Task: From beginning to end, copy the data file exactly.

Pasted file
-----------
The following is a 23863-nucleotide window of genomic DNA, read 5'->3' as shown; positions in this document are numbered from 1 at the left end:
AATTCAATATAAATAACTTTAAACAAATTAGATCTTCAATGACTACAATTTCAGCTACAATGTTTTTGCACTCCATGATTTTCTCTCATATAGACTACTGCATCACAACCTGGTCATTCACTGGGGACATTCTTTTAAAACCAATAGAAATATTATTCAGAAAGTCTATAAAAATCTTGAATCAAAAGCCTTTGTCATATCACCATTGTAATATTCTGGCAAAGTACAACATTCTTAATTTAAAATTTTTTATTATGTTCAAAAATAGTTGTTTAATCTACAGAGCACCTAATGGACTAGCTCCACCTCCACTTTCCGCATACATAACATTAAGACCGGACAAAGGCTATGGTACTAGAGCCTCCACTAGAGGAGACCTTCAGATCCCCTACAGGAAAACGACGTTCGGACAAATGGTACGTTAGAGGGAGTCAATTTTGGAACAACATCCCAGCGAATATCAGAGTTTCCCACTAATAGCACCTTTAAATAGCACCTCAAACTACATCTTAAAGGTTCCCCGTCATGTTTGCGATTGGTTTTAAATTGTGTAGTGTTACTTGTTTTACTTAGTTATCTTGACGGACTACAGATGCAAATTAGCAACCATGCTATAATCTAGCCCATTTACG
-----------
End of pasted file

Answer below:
The following is a 23863-nucleotide window of genomic DNA, read 5'->3' as shown; positions in this document are numbered from 1 at the left end:
AATTCAATATAAATAACTTTAAACAAATTAGATCTTCAATGACTACAATTTCAGCTACAATGTTTTTGCACTCCATGATTTTCTCTCATATAGACTACTGCATCACAACCTGGTCATTCACTGGGGACATTCTTTTAAAACCAATAGAAATATTATTCAGAAAGTCTATAAAAATCTTGAATCAAAAGCCTTTGTCATATCACCATTGTAATATTCTGGCAAAGTACAACATTCTTAATTTAAAATTTTTTATTATGTTCAAAAATAGTTGTTTAATCTACAGAGCACCTAATGGACTAGCTCCACCTCCACTTTCCGCATACATAACATTAAGACCGGACAAAGGCTATGGTACTAGAGCCTCCACTAGAGGAGACCTTCAGATCCCCTACAGGAAAACGACGTTCGGACAAATGGTACGTTAGAGGGAGTCAATTTTGGAACAACATCCCAGCGAATATCAGAGTTTCCCACTAATAGCACCTTTAAATAGCACCTCAAACTACATCTTAAAGGTTCCCCGTCATGTTTGCGATTGGTTTTAAATTGTGTAGTGTTACTTGTTTTACTTAGTTATCTTGACGGACTACAGATGCAAATTAGCAACCATGCTATAATCTAGCCCATTTACG